According to the Slashdot article and the website itself and on Digg, the anti-software-patent activists are attempting a world-wide event on the 24th of September as a world-wide day against software patents. USA has them via a weird court ruling, Japan has them as well (not sure why), there have been efforts to force software patents on EU, India, Australia and many other countries either by Microsoft lobbies or even via US trade treaty pressure.

While lobbying by local Microsoft branches and their pet companies can be countered locally, like I and many others did in EU a couple years ago (mostly thanks to FFII), trade negotiations are very secretive affairs and it is very hard to lobby there directly. The public needs to be aware of the issue, otherwise the politicians will not be aware of its importance to their voters.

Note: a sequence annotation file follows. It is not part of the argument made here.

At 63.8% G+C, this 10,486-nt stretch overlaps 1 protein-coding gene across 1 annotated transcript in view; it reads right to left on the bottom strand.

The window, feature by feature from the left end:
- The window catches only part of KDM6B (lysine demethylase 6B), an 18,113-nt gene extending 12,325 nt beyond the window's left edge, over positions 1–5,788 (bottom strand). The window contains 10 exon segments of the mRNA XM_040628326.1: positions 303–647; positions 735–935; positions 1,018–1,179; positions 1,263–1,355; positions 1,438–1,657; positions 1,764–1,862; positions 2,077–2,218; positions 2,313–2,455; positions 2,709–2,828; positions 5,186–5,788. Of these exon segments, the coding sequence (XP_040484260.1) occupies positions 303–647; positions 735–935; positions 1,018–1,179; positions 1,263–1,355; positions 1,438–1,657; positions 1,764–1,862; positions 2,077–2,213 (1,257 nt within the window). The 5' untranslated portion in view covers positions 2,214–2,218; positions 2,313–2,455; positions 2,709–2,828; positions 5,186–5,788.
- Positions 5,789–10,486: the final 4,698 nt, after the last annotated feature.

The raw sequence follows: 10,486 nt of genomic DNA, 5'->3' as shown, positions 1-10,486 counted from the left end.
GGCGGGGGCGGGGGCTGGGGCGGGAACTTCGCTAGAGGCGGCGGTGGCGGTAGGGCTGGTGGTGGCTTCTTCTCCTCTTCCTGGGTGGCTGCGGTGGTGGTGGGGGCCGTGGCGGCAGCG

Software patents are a threat to free software as it circumvents the power of GPL and other copyright licenses if enough money is thrown at the lawyers. If a software patent is generic enough, it can easily stop development of a whole class of free software applications on a whim of the patent holder. And there are plenty of granted software patents with a very broad scope (progress bar, anyone?).

I am aware that to get Debian support for such an initiative, a GR is needed, but how about a personal word of support from the DPL or support from the SPI? It is in direct area of interest for SPI - software patents create an ever present threat of legal action against any and all software in Debian (in USA and Japan, at least) and, as the legal umbrella of Debian in the USA, SPI would be a prime target.

What do others think about this?